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AI Book Recs: Add These to Your Reading List

Our HAI community offered up the best books in AI that they’re reading.

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DALL-E painting of a woman reading from a stack of books

DALL-E

This summer we asked our HAI community across social media channels what books on artificial intelligence they’d recommend. Here are some books to nab the next time you visit your local bookseller, from general interest to deep dives for practitioners and a few from the fiction aisles.

General AI

Viral Justice, by Ruha Benjamin

Benjamin is a groundbreaking scholar focused on race, technology, and justice. In this book, she offers a personal view of small decisions that can make a big difference in our lives and in society.

Genius Makers, by Cade Metz

Metz, who has covered the tech industry for the New York Times and Wired, weaves together the stories of AI researchers and corporate leaders racing to lead this emerging technology, highlighting the conflicts between business incentives and science and national interests and human concerns.

Human Compatible, by Stuart Russell

Computer scientist Russell says conflict between humans and AI is avoidable if we rethink how we build these machines. He suggests a new foundation that would create altruistic AI.

The Alignment Problem, by Brian Cristian

In this book, Cristian details the alignment problem (when the AI systems we train don’t do what we expect), all the terrible things that can and do go wrong, and the movement to fix them.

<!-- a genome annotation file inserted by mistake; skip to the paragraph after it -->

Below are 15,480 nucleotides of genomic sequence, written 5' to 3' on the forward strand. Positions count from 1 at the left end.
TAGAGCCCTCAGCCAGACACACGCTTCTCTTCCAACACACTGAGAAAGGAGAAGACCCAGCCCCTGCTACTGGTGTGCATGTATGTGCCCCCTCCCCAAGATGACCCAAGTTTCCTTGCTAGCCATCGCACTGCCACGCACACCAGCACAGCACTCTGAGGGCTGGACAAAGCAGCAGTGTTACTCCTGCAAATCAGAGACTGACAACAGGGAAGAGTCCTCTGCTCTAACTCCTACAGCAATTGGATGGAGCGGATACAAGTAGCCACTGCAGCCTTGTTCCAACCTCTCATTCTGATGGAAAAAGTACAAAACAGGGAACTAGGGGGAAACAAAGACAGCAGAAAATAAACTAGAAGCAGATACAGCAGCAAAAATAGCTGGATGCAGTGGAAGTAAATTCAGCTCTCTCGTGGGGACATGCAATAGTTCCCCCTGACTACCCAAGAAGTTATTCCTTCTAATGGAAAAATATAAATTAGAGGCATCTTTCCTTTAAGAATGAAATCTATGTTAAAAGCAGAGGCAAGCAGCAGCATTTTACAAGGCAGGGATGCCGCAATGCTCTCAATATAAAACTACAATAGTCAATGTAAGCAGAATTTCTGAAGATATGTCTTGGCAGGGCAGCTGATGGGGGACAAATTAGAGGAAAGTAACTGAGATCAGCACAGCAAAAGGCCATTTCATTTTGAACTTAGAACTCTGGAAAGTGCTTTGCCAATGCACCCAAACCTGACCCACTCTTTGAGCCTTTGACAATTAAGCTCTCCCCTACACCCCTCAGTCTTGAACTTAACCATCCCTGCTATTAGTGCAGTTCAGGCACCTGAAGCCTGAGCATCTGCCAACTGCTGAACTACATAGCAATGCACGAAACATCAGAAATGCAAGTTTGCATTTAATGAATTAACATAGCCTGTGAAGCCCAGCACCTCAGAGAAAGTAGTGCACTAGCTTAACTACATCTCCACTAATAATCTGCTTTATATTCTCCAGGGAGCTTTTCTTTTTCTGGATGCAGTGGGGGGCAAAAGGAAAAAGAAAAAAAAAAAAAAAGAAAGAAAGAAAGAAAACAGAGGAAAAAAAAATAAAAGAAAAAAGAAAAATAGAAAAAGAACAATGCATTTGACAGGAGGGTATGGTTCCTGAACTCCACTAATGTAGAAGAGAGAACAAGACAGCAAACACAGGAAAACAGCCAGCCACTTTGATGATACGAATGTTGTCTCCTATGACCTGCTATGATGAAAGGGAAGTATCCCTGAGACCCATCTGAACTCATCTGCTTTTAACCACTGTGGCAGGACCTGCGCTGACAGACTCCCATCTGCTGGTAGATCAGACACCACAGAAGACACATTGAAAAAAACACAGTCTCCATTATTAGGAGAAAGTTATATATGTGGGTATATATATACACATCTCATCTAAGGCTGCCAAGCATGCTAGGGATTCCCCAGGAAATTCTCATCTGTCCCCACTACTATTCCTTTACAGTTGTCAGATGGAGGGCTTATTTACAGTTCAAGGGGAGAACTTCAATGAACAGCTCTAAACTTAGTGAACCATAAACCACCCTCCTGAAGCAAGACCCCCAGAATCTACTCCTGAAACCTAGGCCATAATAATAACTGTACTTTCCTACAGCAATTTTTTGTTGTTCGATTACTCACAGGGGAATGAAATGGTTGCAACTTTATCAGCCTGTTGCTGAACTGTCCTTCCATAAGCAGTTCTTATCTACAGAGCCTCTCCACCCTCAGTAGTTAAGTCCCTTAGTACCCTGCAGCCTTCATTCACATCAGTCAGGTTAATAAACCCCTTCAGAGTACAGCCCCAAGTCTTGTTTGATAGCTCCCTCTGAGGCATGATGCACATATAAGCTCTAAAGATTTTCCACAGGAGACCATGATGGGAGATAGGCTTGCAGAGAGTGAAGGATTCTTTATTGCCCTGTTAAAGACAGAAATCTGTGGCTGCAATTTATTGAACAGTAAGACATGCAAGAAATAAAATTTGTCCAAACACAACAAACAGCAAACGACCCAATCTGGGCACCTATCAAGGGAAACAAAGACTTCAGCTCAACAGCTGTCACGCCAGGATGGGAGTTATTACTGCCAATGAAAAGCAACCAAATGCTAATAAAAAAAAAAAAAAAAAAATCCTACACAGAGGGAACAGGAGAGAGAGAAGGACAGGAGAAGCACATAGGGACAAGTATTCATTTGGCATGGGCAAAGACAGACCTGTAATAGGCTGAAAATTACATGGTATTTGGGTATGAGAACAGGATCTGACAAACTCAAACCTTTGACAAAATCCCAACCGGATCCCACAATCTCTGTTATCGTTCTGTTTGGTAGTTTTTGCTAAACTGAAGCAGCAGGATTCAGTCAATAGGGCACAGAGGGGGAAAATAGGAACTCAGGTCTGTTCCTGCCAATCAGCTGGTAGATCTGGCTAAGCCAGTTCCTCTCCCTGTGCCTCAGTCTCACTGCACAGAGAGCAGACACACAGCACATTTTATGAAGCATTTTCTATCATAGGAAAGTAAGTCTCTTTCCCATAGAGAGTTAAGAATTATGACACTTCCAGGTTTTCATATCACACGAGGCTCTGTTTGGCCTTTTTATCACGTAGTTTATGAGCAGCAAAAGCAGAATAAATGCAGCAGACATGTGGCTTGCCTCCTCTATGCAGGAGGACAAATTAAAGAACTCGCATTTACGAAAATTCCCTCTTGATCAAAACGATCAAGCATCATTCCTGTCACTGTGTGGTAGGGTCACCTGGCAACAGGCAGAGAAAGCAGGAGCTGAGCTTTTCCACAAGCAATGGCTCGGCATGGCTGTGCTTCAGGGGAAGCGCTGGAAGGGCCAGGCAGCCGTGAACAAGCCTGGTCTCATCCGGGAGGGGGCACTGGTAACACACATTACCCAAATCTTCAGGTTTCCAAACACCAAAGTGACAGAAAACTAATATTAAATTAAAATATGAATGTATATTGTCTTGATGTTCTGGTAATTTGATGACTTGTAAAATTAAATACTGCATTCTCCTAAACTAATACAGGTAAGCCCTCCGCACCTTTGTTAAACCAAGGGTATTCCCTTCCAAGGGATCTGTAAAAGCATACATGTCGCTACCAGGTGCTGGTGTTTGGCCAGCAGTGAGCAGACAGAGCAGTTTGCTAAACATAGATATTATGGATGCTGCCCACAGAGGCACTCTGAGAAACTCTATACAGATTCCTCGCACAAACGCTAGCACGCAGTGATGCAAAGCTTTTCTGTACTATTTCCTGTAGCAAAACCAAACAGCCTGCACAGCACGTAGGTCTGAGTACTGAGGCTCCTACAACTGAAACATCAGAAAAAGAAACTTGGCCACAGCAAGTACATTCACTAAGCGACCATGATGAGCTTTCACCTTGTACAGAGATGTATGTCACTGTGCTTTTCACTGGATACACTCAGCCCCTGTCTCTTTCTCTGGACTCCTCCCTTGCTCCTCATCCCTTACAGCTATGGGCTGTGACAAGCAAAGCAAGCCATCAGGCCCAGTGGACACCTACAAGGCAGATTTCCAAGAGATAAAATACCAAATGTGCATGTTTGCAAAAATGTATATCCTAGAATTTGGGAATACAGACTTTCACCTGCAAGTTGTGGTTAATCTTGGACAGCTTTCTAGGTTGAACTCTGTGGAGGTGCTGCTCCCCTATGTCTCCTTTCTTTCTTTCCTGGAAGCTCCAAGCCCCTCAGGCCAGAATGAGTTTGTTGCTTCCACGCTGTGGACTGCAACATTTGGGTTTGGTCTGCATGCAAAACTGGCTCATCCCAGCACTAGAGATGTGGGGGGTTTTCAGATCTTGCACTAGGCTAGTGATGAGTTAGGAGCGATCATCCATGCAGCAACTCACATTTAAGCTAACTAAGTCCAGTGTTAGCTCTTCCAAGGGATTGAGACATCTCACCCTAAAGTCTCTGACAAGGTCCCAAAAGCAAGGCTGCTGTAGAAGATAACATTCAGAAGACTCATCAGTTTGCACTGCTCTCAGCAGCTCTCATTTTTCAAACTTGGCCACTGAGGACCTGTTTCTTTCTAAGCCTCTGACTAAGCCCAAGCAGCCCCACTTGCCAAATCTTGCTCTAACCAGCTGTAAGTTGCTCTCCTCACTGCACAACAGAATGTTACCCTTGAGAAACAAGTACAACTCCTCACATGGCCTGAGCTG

The Singularity is Nearer, by Ray Kurzweil

A follow-up to his 2005 book, futurist Kurzweil assesses his earlier predictions and tackles topics including radical life extension, nanobots, AI’s impact on unemployment, self-driving cars, and more.

Life 3.0: Being Human in the Age of Artificial Intelligence, by Max Tegmark

MIT’s Tegmark tackles some of the biggest questions in AI. How will it affect jobs? Will there be an AI arms race? How will it impact crime? He asks us to consider what kind of future we want as this technology grows more ubiquitous. 

Artificial Intelligence: A Guide for Thinking Humans, by Melanie Mitchell

Just how intelligent are today’s systems? Computer scientist Mitchell shows readers what they can actually do versus what our imaginations think they can do, offering a useful overview of the technology, its achievements, and its problems.

Machines of Loving Grace: The Quest for Common Ground Between Humans and Robots, by John Markoff

Will machines help or replace us? New York Times reporter and former Stanford HAI fellow Markoff looks at the historical relationship between humans and machines and shows that we are on the verge of a new era of technological revolution, and we must think very carefully about how we want to integrate robots into our lives. 

Cybernetic Revolutionaries: Technology and Politics in Allende’s Chile, by Eden Medina

Indiana University’s Medina writes about two failed revolutions in Chile — one a socialist regime change under Salvador Allende and one known as Project Cybersyn, an attempt to manage the economy through an intelligent computer system.

Prediction Machines, by Ajax Agrawal, Joshua Gans, and Avi Goldfarb

Three economists frame AI as prediction and show how it can be used by companies, policymakers, and investors for strategy, new business structures, and better decision-making tools.

The Second Machine Age: Work, Progress, and Prosperity in a Time of Brilliant Technologies, by Erik Brynjolfsson and Andrew McAfee